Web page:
I was at work today, and one of my co-workers asked me to cut a few dead leaves off a plant. Other than those two or three leaves, the plant was big and beautiful with thick, green leaves. I cut the dead leaves off the plant, and now it looks even healthier than it did before.
I tell that simple story to make a point: pruning the dead leaves off a plant doesn’t harm the plant; it helps the plant to thrive. Getting rid of people/things/situations that aren’t healthy for you may be uncomfortable or scary at first, because you are afraid to lose something that you have been accustomed to for so long, but at the end of the day, you will grow and thrive even more than if you were to continue to hold on to it.
Take the time to reflect on why that is. Are you afraid to let go because you are truly sad to see that person/thing/situation go, or is it because you don’t know who or what you’ll use to fill the void left by your friend/significant other/job/unhealthy lifestyle? Most likely, it’s the latter. The familiar, as unhealthy and dangerous as it may be, is comfortable, and we as humans love to be comfortable. We hate change, we hate different, and we hate anything that messes up our “normal,” even if our versions of normal include toxic people, toxic environments, or dangerous habits (binge drinking, drugs, overeating, compulsive shopping, etc.). Taking these things away mean creating a void in our lifestyles.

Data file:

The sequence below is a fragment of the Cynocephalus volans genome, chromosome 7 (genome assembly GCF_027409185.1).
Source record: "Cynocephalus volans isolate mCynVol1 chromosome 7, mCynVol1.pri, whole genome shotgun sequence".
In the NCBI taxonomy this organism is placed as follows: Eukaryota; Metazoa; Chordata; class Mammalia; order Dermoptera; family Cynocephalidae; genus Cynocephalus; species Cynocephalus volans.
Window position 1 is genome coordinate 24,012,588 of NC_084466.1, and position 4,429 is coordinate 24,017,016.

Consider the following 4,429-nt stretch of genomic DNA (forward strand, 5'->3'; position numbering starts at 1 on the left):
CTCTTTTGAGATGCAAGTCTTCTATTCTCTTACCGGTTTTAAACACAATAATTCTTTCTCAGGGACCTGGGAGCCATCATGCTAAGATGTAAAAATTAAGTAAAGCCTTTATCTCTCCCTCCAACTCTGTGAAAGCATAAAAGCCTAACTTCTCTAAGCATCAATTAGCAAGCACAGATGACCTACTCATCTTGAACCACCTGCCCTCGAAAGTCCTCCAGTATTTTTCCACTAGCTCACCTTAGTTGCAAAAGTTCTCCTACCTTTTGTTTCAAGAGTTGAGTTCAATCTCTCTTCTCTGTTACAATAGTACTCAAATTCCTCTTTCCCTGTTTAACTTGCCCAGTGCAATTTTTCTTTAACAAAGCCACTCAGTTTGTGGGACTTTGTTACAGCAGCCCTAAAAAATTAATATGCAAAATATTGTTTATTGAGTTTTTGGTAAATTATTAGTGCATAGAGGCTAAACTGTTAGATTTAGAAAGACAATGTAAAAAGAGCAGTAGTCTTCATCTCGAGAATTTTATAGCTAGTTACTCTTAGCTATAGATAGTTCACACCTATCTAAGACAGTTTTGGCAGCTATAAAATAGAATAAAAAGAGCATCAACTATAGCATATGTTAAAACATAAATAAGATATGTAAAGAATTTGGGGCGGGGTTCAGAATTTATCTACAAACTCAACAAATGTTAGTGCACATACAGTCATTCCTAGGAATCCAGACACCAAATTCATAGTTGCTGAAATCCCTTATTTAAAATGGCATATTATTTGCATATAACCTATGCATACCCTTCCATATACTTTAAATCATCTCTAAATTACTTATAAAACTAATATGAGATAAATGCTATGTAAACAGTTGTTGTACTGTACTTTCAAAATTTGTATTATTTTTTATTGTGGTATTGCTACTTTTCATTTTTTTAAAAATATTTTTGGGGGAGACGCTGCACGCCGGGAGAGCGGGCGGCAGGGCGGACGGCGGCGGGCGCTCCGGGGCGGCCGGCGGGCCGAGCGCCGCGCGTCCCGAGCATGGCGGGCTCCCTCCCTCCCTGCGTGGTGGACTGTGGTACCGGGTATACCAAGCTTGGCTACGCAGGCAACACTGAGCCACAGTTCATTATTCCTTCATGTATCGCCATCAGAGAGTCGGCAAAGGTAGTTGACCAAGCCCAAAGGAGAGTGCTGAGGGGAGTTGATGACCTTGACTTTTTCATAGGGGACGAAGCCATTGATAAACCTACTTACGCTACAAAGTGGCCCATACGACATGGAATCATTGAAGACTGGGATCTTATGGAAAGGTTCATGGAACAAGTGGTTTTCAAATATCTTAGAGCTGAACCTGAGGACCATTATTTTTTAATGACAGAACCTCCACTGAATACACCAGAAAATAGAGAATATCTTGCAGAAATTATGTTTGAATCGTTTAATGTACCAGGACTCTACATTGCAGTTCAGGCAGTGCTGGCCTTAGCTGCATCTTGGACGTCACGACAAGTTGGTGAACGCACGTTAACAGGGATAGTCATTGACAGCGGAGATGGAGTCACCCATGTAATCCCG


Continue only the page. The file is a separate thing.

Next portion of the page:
What will you use to fill that void? I can’t answer that question for you. What I can say is that you will find something to fill that void if you are truly ready to let go of negative people/things/situations and create more positivity in your life. Good luck 🙂
**This post is partially inspired by the book I’m currently reading: Bad Childhood Good Life: How to Blossom and Thrive in Spite of an Unhappy Childhood by Dr. Laura Schlessinger.**